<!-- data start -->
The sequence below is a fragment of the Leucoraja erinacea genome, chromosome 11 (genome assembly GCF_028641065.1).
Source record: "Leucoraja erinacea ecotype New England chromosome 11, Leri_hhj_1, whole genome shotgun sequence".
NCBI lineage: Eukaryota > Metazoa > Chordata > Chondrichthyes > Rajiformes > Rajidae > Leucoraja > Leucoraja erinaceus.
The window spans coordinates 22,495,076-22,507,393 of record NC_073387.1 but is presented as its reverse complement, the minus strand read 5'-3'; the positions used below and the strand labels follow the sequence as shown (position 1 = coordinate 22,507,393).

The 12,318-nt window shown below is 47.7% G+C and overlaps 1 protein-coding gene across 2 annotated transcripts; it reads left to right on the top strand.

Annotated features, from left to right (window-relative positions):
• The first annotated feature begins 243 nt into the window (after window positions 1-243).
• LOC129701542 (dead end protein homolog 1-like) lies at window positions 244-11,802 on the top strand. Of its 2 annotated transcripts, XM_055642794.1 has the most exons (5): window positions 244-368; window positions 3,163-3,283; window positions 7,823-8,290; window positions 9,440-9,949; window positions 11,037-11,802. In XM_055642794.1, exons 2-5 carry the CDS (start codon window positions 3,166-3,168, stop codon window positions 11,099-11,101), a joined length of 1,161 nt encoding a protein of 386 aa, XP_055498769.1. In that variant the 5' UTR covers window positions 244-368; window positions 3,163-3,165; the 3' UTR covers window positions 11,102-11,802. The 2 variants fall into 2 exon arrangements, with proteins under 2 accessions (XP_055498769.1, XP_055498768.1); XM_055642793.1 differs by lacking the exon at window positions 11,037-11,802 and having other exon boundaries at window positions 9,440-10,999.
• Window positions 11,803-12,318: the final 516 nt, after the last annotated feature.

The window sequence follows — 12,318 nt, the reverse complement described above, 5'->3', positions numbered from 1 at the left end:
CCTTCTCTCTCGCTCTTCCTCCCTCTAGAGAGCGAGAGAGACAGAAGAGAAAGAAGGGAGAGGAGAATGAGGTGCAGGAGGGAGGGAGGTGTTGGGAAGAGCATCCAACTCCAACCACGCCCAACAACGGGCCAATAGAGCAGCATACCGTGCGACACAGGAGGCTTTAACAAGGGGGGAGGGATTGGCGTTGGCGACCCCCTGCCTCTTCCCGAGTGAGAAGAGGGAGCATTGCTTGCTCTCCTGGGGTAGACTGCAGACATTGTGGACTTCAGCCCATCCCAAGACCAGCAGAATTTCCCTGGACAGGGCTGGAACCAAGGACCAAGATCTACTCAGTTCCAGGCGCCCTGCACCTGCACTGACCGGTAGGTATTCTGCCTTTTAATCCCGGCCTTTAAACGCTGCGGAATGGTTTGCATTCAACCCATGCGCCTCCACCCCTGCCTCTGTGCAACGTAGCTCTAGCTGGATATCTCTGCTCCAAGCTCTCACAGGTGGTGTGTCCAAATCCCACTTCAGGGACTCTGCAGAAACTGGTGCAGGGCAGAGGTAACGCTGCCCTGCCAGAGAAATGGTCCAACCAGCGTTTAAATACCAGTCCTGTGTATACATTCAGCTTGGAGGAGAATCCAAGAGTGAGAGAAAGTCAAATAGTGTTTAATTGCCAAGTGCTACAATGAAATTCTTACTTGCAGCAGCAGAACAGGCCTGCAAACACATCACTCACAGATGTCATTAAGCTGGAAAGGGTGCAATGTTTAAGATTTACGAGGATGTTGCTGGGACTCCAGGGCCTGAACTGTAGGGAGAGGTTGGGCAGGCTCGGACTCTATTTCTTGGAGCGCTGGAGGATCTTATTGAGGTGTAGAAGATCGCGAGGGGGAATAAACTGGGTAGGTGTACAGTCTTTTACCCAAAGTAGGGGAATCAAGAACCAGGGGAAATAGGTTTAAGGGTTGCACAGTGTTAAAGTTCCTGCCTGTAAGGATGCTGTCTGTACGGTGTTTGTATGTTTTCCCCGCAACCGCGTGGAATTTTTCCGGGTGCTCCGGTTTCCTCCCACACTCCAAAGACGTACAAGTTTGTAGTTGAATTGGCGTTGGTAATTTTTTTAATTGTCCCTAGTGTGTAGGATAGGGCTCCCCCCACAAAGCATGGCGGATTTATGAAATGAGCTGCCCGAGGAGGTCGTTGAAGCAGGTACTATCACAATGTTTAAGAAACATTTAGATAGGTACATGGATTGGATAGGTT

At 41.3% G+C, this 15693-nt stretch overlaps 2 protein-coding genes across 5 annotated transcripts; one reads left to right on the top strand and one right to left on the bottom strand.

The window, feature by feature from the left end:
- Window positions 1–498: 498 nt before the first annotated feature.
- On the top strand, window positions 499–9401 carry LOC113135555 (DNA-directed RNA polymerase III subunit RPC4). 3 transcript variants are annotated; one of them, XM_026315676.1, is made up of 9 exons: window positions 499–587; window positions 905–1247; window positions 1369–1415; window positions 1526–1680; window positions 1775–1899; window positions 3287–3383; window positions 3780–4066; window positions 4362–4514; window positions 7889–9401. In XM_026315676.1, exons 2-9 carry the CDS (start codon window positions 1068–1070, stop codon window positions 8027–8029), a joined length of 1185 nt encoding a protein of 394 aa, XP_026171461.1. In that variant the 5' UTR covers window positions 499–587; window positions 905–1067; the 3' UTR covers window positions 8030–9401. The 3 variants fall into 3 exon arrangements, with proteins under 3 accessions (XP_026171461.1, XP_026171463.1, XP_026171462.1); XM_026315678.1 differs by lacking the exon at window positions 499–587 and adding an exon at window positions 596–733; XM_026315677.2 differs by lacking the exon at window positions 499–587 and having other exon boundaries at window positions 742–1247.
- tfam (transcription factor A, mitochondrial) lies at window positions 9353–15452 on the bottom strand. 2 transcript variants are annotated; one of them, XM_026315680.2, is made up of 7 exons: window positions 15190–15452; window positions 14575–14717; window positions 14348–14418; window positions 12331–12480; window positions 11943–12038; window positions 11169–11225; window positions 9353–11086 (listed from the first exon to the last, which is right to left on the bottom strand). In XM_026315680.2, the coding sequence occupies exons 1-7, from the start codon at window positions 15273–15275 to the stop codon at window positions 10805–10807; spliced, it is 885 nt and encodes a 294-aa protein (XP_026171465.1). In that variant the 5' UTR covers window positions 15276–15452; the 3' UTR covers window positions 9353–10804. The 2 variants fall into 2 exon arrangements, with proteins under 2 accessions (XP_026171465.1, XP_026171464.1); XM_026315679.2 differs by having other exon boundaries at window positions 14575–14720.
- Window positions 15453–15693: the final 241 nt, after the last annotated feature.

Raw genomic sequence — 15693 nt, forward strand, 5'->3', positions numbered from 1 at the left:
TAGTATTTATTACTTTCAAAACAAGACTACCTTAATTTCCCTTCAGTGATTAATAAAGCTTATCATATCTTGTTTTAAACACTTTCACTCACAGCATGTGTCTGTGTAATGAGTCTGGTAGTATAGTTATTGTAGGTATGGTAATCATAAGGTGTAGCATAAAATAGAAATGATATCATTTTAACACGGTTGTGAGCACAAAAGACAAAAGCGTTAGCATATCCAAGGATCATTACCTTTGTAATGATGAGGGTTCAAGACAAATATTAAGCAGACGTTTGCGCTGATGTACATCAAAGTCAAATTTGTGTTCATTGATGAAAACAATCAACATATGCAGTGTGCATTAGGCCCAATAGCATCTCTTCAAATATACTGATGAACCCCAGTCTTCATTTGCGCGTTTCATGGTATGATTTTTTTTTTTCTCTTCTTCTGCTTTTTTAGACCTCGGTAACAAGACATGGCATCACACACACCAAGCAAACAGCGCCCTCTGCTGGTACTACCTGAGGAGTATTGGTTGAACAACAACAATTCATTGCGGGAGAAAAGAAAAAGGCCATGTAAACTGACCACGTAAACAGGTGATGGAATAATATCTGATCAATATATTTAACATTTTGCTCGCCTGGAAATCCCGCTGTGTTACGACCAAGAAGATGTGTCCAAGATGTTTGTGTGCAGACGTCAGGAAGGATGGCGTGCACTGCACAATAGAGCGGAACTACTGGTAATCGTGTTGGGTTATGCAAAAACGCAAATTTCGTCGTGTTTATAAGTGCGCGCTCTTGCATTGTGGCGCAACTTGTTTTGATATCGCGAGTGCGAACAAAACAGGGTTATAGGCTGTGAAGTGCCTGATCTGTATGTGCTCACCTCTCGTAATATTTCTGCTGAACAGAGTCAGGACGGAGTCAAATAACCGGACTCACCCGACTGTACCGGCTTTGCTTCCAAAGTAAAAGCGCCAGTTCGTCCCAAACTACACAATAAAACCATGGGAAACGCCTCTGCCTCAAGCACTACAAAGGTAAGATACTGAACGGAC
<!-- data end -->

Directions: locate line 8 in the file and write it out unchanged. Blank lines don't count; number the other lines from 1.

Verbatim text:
• LOC129701542 (dead end protein homolog 1-like) lies at window positions 244-11,802 on the top strand. Of its 2 annotated transcripts, XM_055642794.1 has the most exons (5): window positions 244-368; window positions 3,163-3,283; window positions 7,823-8,290; window positions 9,440-9,949; window positions 11,037-11,802. In XM_055642794.1, exons 2-5 carry the CDS (start codon window positions 3,166-3,168, stop codon window positions 11,099-11,101), a joined length of 1,161 nt encoding a protein of 386 aa, XP_055498769.1. In that variant the 5' UTR covers window positions 244-368; window positions 3,163-3,165; the 3' UTR covers window positions 11,102-11,802. The 2 variants fall into 2 exon arrangements, with proteins under 2 accessions (XP_055498769.1, XP_055498768.1); XM_055642793.1 differs by lacking the exon at window positions 11,037-11,802 and having other exon boundaries at window positions 9,440-10,999.